There has been a 3-fold increase in hospital discharges for heart failure (HF) and also significantly increased mortality rate in HF patients in recent years. A major focus of HF research has been in the area of neurohormonal control and resynchronization therapy. There is a great urgency in better understanding the pathophysiology underlying the exceedingly high mortality and a need for exploration of therapeutic strategies beyond those that influence neurohormonal pathways. The decision to treat patients with HF with antiplatelet therapy remains largely influenced by the presence or absence of concomitant arterial disease. Antithrombotic therapy has been shown to be effective in many forms of cardiac disease, including patients with HF and atrial fibrillation. Although it is clear that platelet activation and hypercoagulability are present in HF, and there is evidence that stroke is reduced by warfarin therapy in the HF patient, the available data suggest that the risk of major bleeding overshadows the antithromboembolic benefit in HF patients in sinus rhythm. The utility of oral anticoagulant and/or antiplatelet therapy has never been evaluated in an adequately powered dedicated clinical trial of HF patients in sinus rhythm. Inthis state-of-the art paper we explore the evidence for targeting the inhibition of platelet function and coagulation to improve outcomes in the HF patient.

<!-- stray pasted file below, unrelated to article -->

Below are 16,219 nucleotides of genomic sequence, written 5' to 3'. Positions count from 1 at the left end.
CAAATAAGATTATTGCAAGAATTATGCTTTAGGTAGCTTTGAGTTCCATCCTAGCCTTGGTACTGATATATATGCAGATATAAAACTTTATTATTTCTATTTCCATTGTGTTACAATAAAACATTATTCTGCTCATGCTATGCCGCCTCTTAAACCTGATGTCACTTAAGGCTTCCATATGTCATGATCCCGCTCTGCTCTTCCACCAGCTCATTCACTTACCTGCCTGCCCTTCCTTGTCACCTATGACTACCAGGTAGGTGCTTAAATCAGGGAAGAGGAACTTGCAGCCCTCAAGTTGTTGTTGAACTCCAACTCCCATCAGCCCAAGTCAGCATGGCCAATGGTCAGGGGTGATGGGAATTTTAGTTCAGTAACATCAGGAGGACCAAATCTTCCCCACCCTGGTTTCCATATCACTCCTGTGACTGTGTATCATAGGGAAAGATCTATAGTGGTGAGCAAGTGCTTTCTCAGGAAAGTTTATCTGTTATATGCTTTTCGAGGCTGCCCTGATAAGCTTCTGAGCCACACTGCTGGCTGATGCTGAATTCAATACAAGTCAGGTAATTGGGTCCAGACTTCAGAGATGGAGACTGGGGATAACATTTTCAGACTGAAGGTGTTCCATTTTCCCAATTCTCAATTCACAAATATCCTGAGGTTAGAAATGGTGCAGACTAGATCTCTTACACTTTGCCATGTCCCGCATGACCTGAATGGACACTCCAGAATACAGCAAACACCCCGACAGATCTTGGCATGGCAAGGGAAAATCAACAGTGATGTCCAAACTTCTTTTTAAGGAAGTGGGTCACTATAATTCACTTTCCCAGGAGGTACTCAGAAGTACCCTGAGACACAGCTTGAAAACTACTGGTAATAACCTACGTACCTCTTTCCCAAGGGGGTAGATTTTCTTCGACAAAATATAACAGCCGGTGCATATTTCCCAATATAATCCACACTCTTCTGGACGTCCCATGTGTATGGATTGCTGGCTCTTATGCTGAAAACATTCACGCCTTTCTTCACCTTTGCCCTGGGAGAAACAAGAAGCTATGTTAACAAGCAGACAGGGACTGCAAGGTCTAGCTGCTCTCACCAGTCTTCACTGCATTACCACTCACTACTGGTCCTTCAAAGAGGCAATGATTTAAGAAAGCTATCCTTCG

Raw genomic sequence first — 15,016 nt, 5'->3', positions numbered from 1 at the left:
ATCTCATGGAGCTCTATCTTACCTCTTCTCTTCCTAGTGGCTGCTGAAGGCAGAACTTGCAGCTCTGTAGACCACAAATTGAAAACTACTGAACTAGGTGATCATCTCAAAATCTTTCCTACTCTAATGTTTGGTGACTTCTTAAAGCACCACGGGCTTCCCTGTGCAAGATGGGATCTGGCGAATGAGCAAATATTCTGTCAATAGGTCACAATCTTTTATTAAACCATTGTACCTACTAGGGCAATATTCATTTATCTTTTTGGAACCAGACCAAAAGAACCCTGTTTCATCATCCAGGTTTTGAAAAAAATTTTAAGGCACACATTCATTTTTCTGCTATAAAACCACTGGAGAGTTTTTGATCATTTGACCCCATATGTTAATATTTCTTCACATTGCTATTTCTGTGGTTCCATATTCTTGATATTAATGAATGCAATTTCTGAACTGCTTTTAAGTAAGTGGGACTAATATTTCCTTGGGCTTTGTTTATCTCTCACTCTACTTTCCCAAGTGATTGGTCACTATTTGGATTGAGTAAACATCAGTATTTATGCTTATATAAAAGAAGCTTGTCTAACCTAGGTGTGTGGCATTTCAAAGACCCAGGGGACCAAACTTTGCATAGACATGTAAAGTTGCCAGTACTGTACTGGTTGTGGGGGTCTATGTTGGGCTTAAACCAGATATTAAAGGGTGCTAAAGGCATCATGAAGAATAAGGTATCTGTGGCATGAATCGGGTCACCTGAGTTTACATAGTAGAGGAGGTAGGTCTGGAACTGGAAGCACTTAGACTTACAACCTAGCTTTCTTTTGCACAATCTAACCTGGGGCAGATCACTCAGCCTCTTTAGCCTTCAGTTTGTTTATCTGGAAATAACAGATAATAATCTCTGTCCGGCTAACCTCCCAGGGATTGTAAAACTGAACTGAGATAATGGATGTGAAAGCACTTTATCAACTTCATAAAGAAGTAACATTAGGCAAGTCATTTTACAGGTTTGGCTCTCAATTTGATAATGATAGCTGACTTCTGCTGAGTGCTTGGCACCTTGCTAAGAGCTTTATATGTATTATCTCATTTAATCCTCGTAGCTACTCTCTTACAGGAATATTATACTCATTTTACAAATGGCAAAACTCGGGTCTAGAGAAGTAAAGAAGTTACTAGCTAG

- Heart failure
ASJC Scopus subject areas
- Cardiology and Cardiovascular Medicine